Lower Your Cholesterol -- If You Must
(January 23, 2018)
Right now – at this very moment – people are embarking on a new journey (new as of this year, anyway) of diet and exercise. Before doing so, the more cautious among us usually go to their doctors for clearance. And many of those, instead of getting a hearty handshake and a "go get 'em, tiger", instead are informed that their blood levels of cholesterol are high and handed a prescription for a medication to lower it. What’s that all about?
Well. Cholesterol is a sort of a waxy substance that is essential in human nutrition, and because of that your body packages it in several different ways and carries them all around in your bloodstream. If your lifestyle and/or genetics is not quite up to snuff, there will be too much of the form of cholesterol in your blood known as "LDL cholesterol". This supposedly means that you are at a higher risk for cardiovascular disease, and that is why your doctor wants you to lower it with a medication.
But now look at this.
1) The majority of people who have heart attacks do NOT have high LDL cholesterol, which immediately raises the issue of whether your LDL level is really all that important to begin with.
2) People over 60 very likely have LESS of a chance of a heart attack if their cholesterol levels are on the high side. And
3) Medications that lower high LDL cholesterol, despite the most valiant efforts of the pharmaceutical companies over many decades to prove otherwise, do not appear to lower your chances of having a heart attack UNLESS you already have had one.
Huh. Maybe LDL cholesterol isn’t the big hairy deal that it’s usually made out to be. Or – and this is probably a better way to look at it – maybe it’s just one of many factors, not all of which we currently understand, that increase the likelihood of cardiovascular problems. And maybe it's not even the most important one.
Statins, the preferred class of medications to lower LDL cholesterol, can’t be taken by everyone. For one thing, they can have some nasty side effects (including cognitive problems, of which, if you can go by the skill level of the average driver, we already have quite enough). They still cost some real money, at least here in the U.S. And some people just plain don’t want to take them.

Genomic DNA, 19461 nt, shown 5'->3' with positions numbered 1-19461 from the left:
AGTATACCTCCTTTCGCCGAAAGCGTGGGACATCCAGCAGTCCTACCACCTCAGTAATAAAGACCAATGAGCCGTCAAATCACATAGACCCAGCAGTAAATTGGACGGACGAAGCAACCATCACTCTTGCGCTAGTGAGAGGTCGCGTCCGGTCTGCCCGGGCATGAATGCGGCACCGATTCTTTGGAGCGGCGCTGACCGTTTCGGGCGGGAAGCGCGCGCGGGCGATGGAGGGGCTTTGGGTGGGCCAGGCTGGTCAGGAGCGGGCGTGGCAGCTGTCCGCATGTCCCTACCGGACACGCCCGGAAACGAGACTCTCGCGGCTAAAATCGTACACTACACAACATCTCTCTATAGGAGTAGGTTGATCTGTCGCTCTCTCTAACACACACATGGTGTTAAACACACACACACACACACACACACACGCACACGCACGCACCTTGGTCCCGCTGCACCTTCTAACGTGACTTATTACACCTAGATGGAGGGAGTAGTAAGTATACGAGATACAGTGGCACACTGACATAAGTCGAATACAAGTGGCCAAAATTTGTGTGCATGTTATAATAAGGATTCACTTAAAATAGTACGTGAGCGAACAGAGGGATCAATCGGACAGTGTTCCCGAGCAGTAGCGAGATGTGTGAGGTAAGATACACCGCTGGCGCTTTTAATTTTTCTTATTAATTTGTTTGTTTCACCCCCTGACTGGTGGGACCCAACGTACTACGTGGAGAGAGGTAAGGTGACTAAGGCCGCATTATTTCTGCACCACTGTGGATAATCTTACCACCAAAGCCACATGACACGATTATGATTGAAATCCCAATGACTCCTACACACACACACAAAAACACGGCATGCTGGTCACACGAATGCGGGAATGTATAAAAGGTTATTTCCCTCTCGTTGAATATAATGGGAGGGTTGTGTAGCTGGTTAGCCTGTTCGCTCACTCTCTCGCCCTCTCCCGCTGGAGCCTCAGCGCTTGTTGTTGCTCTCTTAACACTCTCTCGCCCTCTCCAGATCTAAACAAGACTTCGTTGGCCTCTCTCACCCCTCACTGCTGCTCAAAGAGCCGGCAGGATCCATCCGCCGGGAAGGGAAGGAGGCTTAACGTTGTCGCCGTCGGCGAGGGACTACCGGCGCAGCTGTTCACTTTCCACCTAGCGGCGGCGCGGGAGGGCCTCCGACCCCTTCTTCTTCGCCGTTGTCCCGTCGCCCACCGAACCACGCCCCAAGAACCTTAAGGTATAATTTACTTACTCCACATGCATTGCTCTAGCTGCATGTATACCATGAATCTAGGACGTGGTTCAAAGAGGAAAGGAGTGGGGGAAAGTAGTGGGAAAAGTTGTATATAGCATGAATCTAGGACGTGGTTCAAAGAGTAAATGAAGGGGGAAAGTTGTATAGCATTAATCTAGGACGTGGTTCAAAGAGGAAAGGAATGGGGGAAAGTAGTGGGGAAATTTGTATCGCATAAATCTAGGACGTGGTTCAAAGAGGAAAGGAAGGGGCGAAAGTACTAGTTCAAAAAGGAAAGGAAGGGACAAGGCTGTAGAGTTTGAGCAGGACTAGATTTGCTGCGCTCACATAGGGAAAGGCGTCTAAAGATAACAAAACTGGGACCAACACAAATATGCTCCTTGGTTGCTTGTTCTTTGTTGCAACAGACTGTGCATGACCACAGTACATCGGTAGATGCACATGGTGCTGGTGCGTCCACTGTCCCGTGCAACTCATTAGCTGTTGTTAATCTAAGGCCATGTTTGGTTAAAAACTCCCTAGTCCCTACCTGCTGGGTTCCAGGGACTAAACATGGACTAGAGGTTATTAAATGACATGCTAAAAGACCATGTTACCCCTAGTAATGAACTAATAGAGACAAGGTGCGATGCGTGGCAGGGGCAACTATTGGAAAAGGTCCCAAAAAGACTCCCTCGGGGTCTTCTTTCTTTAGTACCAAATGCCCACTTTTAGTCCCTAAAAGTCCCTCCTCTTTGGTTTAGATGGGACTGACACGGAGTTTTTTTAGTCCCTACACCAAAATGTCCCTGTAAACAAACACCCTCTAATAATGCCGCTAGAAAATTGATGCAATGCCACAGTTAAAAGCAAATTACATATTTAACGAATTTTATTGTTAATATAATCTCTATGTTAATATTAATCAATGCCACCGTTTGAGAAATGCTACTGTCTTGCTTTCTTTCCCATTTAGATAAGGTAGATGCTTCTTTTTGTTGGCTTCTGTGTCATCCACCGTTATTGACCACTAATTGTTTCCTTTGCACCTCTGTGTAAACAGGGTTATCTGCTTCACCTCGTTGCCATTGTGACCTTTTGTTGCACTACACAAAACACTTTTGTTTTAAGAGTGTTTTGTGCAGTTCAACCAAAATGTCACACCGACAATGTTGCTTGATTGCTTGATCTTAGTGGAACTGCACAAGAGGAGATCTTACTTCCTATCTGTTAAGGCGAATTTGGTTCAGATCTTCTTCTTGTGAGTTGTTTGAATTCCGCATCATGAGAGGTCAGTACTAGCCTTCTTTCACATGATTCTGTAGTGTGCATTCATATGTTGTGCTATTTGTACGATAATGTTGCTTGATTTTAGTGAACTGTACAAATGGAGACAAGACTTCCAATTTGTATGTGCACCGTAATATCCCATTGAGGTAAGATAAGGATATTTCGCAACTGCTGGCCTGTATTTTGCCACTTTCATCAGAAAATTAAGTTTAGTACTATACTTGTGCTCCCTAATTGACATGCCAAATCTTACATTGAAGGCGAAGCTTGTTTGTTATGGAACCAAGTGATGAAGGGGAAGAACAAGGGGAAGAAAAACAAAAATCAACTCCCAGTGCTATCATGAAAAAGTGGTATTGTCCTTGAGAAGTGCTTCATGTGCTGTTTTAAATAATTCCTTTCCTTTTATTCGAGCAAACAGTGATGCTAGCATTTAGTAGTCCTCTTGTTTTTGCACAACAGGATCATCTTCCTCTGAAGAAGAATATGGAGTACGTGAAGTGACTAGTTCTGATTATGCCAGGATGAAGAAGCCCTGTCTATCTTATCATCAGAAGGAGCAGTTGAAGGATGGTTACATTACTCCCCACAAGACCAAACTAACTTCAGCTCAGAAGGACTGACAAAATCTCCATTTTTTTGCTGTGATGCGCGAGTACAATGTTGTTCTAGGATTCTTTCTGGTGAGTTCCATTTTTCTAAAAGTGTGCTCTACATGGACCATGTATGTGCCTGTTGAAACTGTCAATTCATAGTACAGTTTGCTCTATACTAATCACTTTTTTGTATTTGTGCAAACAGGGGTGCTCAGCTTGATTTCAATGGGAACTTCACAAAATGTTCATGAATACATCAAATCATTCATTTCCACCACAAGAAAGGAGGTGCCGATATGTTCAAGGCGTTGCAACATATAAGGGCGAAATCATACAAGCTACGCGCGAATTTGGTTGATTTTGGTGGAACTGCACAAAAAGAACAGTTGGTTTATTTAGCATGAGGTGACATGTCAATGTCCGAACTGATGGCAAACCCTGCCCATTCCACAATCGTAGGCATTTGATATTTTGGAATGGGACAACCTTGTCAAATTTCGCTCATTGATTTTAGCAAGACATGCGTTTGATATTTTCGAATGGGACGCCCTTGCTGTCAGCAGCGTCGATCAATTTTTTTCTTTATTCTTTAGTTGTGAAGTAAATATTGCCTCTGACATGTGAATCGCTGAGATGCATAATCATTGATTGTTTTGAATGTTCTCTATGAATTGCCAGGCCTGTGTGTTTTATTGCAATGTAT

So – do you really need to lower your blood cholesterol levels? If you do, must you do it with medication? And if not with medication – what else works?
There are four ways that you can lower your LDL cholesterol levels without medication: 1) Exercise; 2) Weight loss; 3) Diet; and 4) Supplements.
1) Exercise. This works the least well of all four of those methods at lowering LDL cholesterol. In fact, it does not work well at all (unless you combine it with a good diet). So then why did I mention it?
Because exercise is one of the bestest things, if not THE absolute bestest thing, you can do for your heart and cardiovascular health. Even though it doesn’t do jack diddly squat for your cholesterol levels. Interesting, eh?
Obviously this is another way to illustrate that lowering your blood levels of LDL cholesterol is NOT AT ALL the same thing as lowering your risk of cardiovascular disease. Exercise all by its lonesome does great things for your heart and blood vessels, and nothing at all to speak of for your cholesterol level.